-After a slow start, Michael Phelps reaffirmed his status as the greatest swimmer of all time last week at the London Olympics. With 22 medals in his career, 18 of them gold, he has proven his championship mettle beyond any doubt. Sure, he wasn’t nearly as dominant this time around, but he was disappointing only compared to his own standards, not compared to anyone else in the pool last week. I doubt we will see that record broken in the next 40 years.
-Speaking of swimming, with Phelps and Lochte almost certainly not returning for the Rio Games in 2016, the US men’s swimming team will have to find some strong young swimmers to remain the best team in the world. However, with the likes of Katie Ledecky (age 16), Rebecca Soni (25), Dana Vollmer (24), Allison Schmitt (22), and especially Missy Franklin (17), the women’s team should be exceptionally strong for the next four years. Ledecky winning the grueling 800-meter freestyle event at age 16 was one of the biggest US surprises of the Olympics so far.
-Kudos to the IOC for banning the badminton players involved in match-throwing last week – with the high price paid by spectators and TV networks, intentionally losing an Olympic event cannot be tolerated under any circumstances and such actions had to be dealt with firmly and swiftly, lest it spread to other sports.
Having said that…the IOC must take a large share of the blame for that debacle as well – any system which rewards losing a match with a BETTER second-round matchup is inherently flawed. This is the OLYMPICS – instead of round-robin qualifiers, make it a double or even a single-elimination tournament…but NEVER reward losing on such a big stage! I hope the IOC learned their lesson in this case.
-Last thought on intentionally losing – I don’t really know how the NFL can stop it, but what happened in badminton was eerily reminiscent of about 50% of all Week 17 NFL games the last few years. I genuinely feel bad for season-ticket holders in the NFL – they are forced to buy two preseason games along with the eight regular-season games, and a large percentage of the time the last home game becomes a glorified exhibition. I don’t blame coaches for resting starters before the playoffs, nor do I expect teams to individually police themselves – but much like the NBA and NHL took steps to curb intentionally losing to get a better draft slot (the lottery was a direct response to such actions), so too should the NFL try to find ways to encourage teams to try to win every game.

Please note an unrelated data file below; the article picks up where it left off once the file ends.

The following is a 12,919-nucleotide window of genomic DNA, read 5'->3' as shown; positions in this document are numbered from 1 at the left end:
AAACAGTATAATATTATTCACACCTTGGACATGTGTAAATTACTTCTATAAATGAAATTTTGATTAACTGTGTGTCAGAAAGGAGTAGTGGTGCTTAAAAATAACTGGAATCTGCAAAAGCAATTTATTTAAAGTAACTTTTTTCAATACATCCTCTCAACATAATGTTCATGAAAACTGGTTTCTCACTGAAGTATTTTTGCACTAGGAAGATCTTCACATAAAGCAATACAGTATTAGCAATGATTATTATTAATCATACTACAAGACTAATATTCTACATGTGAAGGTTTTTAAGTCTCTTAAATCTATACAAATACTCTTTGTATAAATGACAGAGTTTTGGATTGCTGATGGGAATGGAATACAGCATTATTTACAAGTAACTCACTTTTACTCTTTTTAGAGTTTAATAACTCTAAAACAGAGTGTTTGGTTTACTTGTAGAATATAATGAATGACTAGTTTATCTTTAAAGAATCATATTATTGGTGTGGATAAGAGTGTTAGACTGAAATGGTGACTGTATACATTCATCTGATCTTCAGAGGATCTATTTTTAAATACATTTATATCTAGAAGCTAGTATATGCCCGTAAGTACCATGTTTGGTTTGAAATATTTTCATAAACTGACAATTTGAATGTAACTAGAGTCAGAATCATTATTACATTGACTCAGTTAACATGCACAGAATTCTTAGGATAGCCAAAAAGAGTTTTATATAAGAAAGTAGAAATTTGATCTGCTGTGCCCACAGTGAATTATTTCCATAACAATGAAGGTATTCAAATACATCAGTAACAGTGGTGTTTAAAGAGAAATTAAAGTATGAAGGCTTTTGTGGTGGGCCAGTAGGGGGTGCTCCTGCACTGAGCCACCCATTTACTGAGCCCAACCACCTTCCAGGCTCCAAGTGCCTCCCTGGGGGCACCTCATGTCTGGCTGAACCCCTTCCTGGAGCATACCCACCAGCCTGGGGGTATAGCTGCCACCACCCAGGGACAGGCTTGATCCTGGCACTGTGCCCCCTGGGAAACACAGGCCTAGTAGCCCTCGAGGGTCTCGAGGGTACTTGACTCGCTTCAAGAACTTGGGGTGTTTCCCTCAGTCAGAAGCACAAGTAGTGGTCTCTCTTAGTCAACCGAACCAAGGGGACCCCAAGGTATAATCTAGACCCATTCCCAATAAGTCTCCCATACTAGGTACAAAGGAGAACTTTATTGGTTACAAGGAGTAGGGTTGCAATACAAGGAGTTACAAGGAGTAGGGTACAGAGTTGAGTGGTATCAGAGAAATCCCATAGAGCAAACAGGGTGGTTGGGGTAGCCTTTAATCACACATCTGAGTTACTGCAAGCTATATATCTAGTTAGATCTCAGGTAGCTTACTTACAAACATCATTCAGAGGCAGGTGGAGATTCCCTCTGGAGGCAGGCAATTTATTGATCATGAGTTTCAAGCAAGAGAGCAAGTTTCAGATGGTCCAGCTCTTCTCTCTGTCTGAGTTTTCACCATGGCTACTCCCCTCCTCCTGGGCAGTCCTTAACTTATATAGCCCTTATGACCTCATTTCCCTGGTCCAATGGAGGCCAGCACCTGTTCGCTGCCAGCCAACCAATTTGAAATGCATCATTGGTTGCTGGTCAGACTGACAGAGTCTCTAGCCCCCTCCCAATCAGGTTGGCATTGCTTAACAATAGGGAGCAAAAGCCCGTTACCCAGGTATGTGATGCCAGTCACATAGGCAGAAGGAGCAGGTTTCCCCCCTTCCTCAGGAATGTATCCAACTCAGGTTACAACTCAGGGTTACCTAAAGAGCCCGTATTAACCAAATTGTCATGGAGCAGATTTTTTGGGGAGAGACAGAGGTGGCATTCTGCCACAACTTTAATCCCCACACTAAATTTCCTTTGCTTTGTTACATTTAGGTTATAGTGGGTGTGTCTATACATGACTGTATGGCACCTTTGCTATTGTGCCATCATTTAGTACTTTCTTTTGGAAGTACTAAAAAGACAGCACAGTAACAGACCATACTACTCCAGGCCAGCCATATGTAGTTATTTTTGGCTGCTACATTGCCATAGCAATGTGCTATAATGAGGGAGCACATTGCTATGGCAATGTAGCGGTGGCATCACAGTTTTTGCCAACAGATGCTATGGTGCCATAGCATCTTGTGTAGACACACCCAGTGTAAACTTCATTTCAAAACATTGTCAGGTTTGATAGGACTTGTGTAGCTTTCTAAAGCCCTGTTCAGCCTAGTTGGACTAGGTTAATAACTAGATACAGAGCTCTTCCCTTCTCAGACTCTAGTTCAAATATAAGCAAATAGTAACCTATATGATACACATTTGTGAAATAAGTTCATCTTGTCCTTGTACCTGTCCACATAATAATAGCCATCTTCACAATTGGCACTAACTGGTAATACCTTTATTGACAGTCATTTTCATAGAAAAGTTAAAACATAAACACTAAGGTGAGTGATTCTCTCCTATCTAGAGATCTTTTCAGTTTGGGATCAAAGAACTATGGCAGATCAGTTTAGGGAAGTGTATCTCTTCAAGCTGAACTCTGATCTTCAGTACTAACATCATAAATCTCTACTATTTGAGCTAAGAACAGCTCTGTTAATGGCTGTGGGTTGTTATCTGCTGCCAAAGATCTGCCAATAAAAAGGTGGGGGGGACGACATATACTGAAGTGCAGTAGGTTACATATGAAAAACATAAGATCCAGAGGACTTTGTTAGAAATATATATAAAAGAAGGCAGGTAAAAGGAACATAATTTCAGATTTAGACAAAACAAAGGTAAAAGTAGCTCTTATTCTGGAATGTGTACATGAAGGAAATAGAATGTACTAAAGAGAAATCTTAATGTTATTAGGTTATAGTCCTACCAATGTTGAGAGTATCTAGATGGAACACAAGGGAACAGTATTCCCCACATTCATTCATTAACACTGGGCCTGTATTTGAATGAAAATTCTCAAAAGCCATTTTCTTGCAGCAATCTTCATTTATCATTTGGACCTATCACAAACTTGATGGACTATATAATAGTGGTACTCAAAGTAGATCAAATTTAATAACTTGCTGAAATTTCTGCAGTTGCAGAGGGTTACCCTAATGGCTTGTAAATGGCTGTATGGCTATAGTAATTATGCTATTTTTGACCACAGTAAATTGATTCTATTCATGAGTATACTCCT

-One of the best things about the Olympics for me is getting to watch sports I rarely, if ever, watch – and finding that some of them are far more entertaining than one would expect! Water polo, for example, is a fascinating mix of swimming, wrestling, and hockey – and has been quite interesting to watch in both men’s and women’s events. Badminton, while not as exciting, fascinated me because of the unbelievable speed of the game – the reflexes of top-level badminton players are unbelievable! The perfect synchronization of a crew team (particularly 8-person crew); the combination of strength, technique, and courage of competitive whitewater rafters; and the intense focus and raw athleticism of the gymnasts all are exceptional. I wouldn’t want to watch these events all the time, but every four years events like those make for a nice change of pace, and I encourage you to check them out.
-I am not a HUGE tennis fan, but I watch enough to really feel good for Andy Murray – in other eras, this gentleman would likely already have a Grand Slam title or two to his name, but he’s consistently been a notch below Federer, Nadal, and Djokovic. Murray finally got to take his turn at the top, and what a time to do it – beating Federer on the grounds of Wimbledon to win Olympic gold, and doing so in straight sets.
-Last Olympic note: it’s hard to tell a lot about this on TV, but based on what I’ve seen and read I’d give London high marks as Olympic hosts – it seems like the atmosphere is festive, security has been tight but not oppressive, and even the famously finicky English weather has been more good than bad.
-Finally, I’d like to take a look at the Pirates’ chances from here on out. They stand at 62-46 after Monday night’s action , 1/2 game behind Atlanta for one of the two wildcard slots and ahead of the Cards and Dodgers by three and five games in the loss column, respectively. If they go only 28-26 the rest of the way, the Cards would have to go 30-23 and the Dodgers 31-22 to catch them. They play five teams with winning records – including four against the Dodgers and six against the Cards…but most importantly, they also play the Padres, Brewers, Cubs, and Astros 28 more times, and at the very worst should be able to go 17-11 in those games. They also have 31 home games left and they have been the best team in the majors at home. They need to continue doing what they have been doing – win at home, beat the bad teams, and avoid sweeps at the hands of good teams – and they will get one of those two wild-card slots. ESPN’s playoff odds calculator gives the Bucs a 74% chance of making the postseason, and I agree – they should make it.
Even if they somehow collapse and don’t make the playoffs, they are now exactly 20 wins from their first winning season in 20 years – they would have to go 19-36 from here on out to finish 81-81, so I’m going to go ahead and say that they WILL finish above .500.
The Eye is off next week but will return with NFL previews the rest of August.
Dave Glass can be reached at email@example.com.